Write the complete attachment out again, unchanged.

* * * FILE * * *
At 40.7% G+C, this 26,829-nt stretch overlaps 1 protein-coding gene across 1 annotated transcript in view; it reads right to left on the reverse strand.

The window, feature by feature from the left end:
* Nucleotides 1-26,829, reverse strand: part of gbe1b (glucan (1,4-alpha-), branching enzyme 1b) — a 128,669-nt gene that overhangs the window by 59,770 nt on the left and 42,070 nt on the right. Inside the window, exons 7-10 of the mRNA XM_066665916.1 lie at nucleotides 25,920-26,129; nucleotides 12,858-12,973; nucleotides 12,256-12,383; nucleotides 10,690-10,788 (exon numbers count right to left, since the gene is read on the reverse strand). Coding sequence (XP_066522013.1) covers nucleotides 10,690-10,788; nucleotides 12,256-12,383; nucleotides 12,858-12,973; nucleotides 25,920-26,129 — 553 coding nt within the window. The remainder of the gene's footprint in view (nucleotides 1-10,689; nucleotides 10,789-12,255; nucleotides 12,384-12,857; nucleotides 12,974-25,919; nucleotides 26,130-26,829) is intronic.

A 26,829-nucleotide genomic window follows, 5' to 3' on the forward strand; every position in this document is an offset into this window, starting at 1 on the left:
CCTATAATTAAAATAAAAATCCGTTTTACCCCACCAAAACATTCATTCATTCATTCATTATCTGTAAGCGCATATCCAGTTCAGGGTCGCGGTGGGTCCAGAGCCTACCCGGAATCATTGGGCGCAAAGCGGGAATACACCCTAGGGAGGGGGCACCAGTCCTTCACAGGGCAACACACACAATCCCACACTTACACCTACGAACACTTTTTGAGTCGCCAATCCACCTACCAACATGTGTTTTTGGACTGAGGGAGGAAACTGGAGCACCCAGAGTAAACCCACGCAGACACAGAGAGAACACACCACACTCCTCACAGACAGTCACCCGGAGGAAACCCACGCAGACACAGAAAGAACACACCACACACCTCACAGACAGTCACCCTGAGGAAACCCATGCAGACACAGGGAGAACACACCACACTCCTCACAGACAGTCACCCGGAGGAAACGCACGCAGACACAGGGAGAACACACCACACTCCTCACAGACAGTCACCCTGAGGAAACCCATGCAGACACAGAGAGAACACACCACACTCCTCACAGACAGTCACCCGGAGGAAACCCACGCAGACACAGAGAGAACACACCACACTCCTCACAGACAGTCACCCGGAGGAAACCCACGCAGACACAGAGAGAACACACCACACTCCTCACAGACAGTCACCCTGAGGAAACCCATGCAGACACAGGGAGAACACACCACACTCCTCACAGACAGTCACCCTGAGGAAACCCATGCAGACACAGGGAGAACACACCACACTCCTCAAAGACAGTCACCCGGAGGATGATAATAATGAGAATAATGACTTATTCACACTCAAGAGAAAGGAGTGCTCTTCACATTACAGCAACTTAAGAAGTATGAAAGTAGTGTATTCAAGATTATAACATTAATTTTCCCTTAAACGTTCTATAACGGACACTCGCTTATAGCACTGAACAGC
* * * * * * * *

At 40.7% G+C, this 26,829-nt stretch overlaps 1 protein-coding gene across 1 annotated transcript in view; it reads right to left on the reverse strand.

The window, feature by feature from the left end:
* Nucleotides 1-26,829, reverse strand: part of gbe1b (glucan (1,4-alpha-), branching enzyme 1b) — a 128,669-nt gene that overhangs the window by 59,770 nt on the left and 42,070 nt on the right. Inside the window, exons 7-10 of the mRNA XM_066665916.1 lie at nucleotides 25,920-26,129; nucleotides 12,858-12,973; nucleotides 12,256-12,383; nucleotides 10,690-10,788 (exon numbers count right to left, since the gene is read on the reverse strand). Coding sequence (XP_066522013.1) covers nucleotides 10,690-10,788; nucleotides 12,256-12,383; nucleotides 12,858-12,973; nucleotides 25,920-26,129 — 553 coding nt within the window. The remainder of the gene's footprint in view (nucleotides 1-10,689; nucleotides 10,789-12,255; nucleotides 12,384-12,857; nucleotides 12,974-25,919; nucleotides 26,130-26,829) is intronic.

A 26,829-nucleotide genomic window follows, 5' to 3' on the forward strand; every position in this document is an offset into this window, starting at 1 on the left:
CCTATAATTAAAATAAAAATCCGTTTTACCCCACCAAAACATTCATTCATTCATTCATTATCTGTAAGCGCATATCCAGTTCAGGGTCGCGGTGGGTCCAGAGCCTACCCGGAATCATTGGGCGCAAAGCGGGAATACACCCTAGGGAGGGGGCACCAGTCCTTCACAGGGCAACACACACAATCCCACACTTACACCTACGAACACTTTTTGAGTCGCCAATCCACCTACCAACATGTGTTTTTGGACTGAGGGAGGAAACTGGAGCACCCAGAGTAAACCCACGCAGACACAGAGAGAACACACCACACTCCTCACAGACAGTCACCCGGAGGAAACCCACGCAGACACAGAAAGAACACACCACACACCTCACAGACAGTCACCCTGAGGAAACCCATGCAGACACAGGGAGAACACACCACACTCCTCACAGACAGTCACCCGGAGGAAACGCACGCAGACACAGGGAGAACACACCACACTCCTCACAGACAGTCACCCTGAGGAAACCCATGCAGACACAGAGAGAACACACCACACTCCTCACAGACAGTCACCCGGAGGAAACCCACGCAGACACAGAGAGAACACACCACACTCCTCACAGACAGTCACCCGGAGGAAACCCACGCAGACACAGAGAGAACACACCACACTCCTCACAGACAGTCACCCTGAGGAAACCCATGCAGACACAGGGAGAACACACCACACTCCTCACAGACAGTCACCCTGAGGAAACCCATGCAGACACAGGGAGAACACACCACACTCCTCAAAGACAGTCACCCGGAGGATGATAATAATGAGAATAATGACTTATTCACACTCAAGAGAAAGGAGTGCTCTTCACATTACAGCAACTTAAGAAGTATGAAAGTAGTGTATTCAAGATTATAACATTAATTTTCCCTTAAACGTTCTATAACGGACACTCGCTTATAGCACTGAACAGC